This 49-year-old teacher developed food poisoning after eating some tainted fish. He became violently ill and was wretching and vomiting. Toward the end of the vomiting attack, he had a sudden burning pain in the right side of his neck and in his right shoulder blade, and aching in the right mandibular region. This pain persisted for three weeks. Buffered aspirin seemed to relieve the pain slightly. The patient found that turning his head to the left caused the pain in his neck and shoulder to become more intense. The pain also seemed worse in the morning.
When I examined this patient three weeks after the onset of the syndrome, he had no sensory, motor, or deep-tendon reflex deficits. Radiographs of his neck showed no disk narrowing, and a chest x-ray showed no pathology there.
The inferior belly of the patient's omohyoideus muscle was extremely tender to palpation, and the brachial plexus was slightly tender. There was also some tenderness at the cervical insertions of the lower three heads of the levator scapulae superioris muscle on the right side. The patient also had tenderness deep in the right levator scapulae superioris bursa on the inner upper aspect of the right scapula, and there was slight temporalis muscle tenderness above the aygomatic arch. Hyperextending the patient's head and turning it to the left (positive Spurling's test) aggravated his discomfort. (In Spurling's test for cervical radiculopathy, the pain and paresthesia can be reproduced by vertical compression of the head upon the neck. The neck may be extended, flexed, or bent laterally.4,8)
I treated this patient by injecting the inferior belly of the right omohyoideus muscle with 2cc's of 0.5% Marcaine, ½ cc gamma globulin, and 1 cc Sarapin, taking great care not to anesthetize the right phrenic nerve (see Figure 2). This completely relieved the patient's discomfort.
On the second visit, I injected the inferior belly of the omohyoideus muscle again, and I also injected the trigger points in the levator scapulae superioris muscle insertions and deep in the trapezius muscle (at the insertion of the omohyoideus muscle into the scapula). Three days later, the patient had no remaining symptoms.
After a severe rear-end collision in which her vehicle overturned, this 37-year-old secretary had developed Crohn's disease and nonankylosing rheumatoid spondylitis (NARS).5 (This had occurred 12 years before I saw her.) After seven years of chronic inflammatory disease in her neck, the patient began gradually to develop pain in the right supraclavicular area, the right shoulder, and the right upper brachium. She also experienced intense spasm of the levator scapulae superioris on the right side, and she had aching in her jaw, temporalis area headache, and burning in the inner upper aspect of the right scapula. She also had slight numbness in the tips of her fingers. Nonsteroidal anti-inflammatory medications afforded her only slight relief, and they often interfered with the Crohn's gastroenteritis.
When I examined this patient, I found that she had the characteristic trigger point pain and tenderness in the inferior belly of the omohyoideus muscle. There was also tenderness of the brachial plexus. Radiographs of her neck revealed no disk narrowing, and there was no evidence of ankylosing spondylitis (the basis for the diagnosis of NARS).5 Spurling's test was positive for right shoulder and upper limb pain, but the patient's cervical movements were markedly limited, due to the inflammatory stiffness of her disease. I found no real sensory change or motor weakness and no deep tendon reflex abnormality in either upper limb. Maneuvers to identify thoracic inlet (or outlet) syndrome and scalenus anticus muscle syndrome were negative.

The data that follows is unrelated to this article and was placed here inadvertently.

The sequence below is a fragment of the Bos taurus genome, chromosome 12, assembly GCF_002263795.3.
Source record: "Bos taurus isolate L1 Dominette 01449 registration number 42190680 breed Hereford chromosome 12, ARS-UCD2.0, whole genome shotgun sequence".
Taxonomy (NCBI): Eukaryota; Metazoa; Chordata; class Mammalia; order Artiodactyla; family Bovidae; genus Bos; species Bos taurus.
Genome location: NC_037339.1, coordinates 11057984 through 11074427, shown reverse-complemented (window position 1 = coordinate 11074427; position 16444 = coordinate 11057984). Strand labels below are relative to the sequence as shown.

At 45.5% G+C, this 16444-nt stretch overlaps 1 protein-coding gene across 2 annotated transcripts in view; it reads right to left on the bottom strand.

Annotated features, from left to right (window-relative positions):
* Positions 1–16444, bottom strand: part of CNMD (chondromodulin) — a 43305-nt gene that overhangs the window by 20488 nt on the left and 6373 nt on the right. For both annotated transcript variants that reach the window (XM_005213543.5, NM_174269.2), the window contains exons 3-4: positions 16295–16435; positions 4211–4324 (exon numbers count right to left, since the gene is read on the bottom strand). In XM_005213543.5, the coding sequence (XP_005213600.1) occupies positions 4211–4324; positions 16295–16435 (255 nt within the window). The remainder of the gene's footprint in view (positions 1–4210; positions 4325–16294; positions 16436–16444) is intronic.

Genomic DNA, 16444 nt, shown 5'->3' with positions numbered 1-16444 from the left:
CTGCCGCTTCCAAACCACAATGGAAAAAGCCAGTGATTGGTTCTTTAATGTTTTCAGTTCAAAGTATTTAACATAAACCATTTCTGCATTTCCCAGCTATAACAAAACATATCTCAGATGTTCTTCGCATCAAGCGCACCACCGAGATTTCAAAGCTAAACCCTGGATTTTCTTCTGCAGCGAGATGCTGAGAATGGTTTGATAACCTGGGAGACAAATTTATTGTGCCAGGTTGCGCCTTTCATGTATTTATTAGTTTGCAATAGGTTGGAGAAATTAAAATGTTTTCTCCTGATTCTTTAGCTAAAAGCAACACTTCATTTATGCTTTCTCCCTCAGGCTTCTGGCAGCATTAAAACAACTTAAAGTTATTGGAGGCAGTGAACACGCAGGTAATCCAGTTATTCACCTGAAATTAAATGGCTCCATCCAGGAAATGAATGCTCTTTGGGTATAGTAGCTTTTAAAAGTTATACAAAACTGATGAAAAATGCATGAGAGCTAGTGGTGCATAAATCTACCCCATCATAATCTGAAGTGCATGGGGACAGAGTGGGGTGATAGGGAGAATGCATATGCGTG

I injected the inferior belly of the patient's right omohyoideus with 11/2 cc's of 0.5% Marcaine, 1 cc Sarapin, and ½ cc gamma globulin. This completely relieved the pain in her supraclavicular region and her right shoulder and mandibular areas for two to three months.
The temporalis and levator scapulae superioris trigger points needed additional injections to give the patient greater pain relief. The usual ½ inch number 30 gauge disposable needle was used for all the injections. This helps to prevent the injection medication from escaping into the spinal nerve root dural sac and also eliminates the chance of injuring the cupola of the lung.
This patient is a 29-year-old concert pianist who had been in excellent health all of her life. Five months before she came to me, she was playing the piano fortissimo, when she suddenly felt an aching pain in the right cervical supraclavicular region, burning pain in the right shoulder, aching in the upper brachium, and pain in the upper inner shoulder blade. This pain waxed and waned for three months, occurring especially when she played the piano strenuously, and then it became constant. She also had some aching of her first digital web which had begun six weeks before she consulted me, and she had mandibular aching and intermittent headache. She had no numbness or tingling in her hand or upper limb. Left-sided neck movements increased her neck and arm discomfort. She had no history of neck injury.
When I examined this patient in June, 1983, I found no sensory, motor, or deep-tendon reflex deficit in her right upper limb. There was extreme tenderness in the inferior belly of the omohyoideus muscle and some tenderness in the upper trunk of the brachial plexus (C5-6 roots). I found trigger points in the right bicipital groove, the brachioradialis muscle belly, the temporalis muscle belly (above the zygoma), the insertion of the levator scapulae superioris into the upper inner scapulae, and the first dorsal interosseous muscle. Moving her head to the left aggravated the patient's pain. Cervical and chest radiographs revealed no abnormalities, and CT scans of the C4-5, C5-6, and C6-7 disks showed no damage or tumor. HLA B-27 and antinuclear antibody titers were normal.
I injected the inferior belly of the omohyoideus muscle carefully with the injection technique described above, and the patient's pain was completely relieved. I injected the other trigger points on two later occasions, and the patient returned to playing her piano fortissimo.
Anatomy of the Omohyoideus Muscle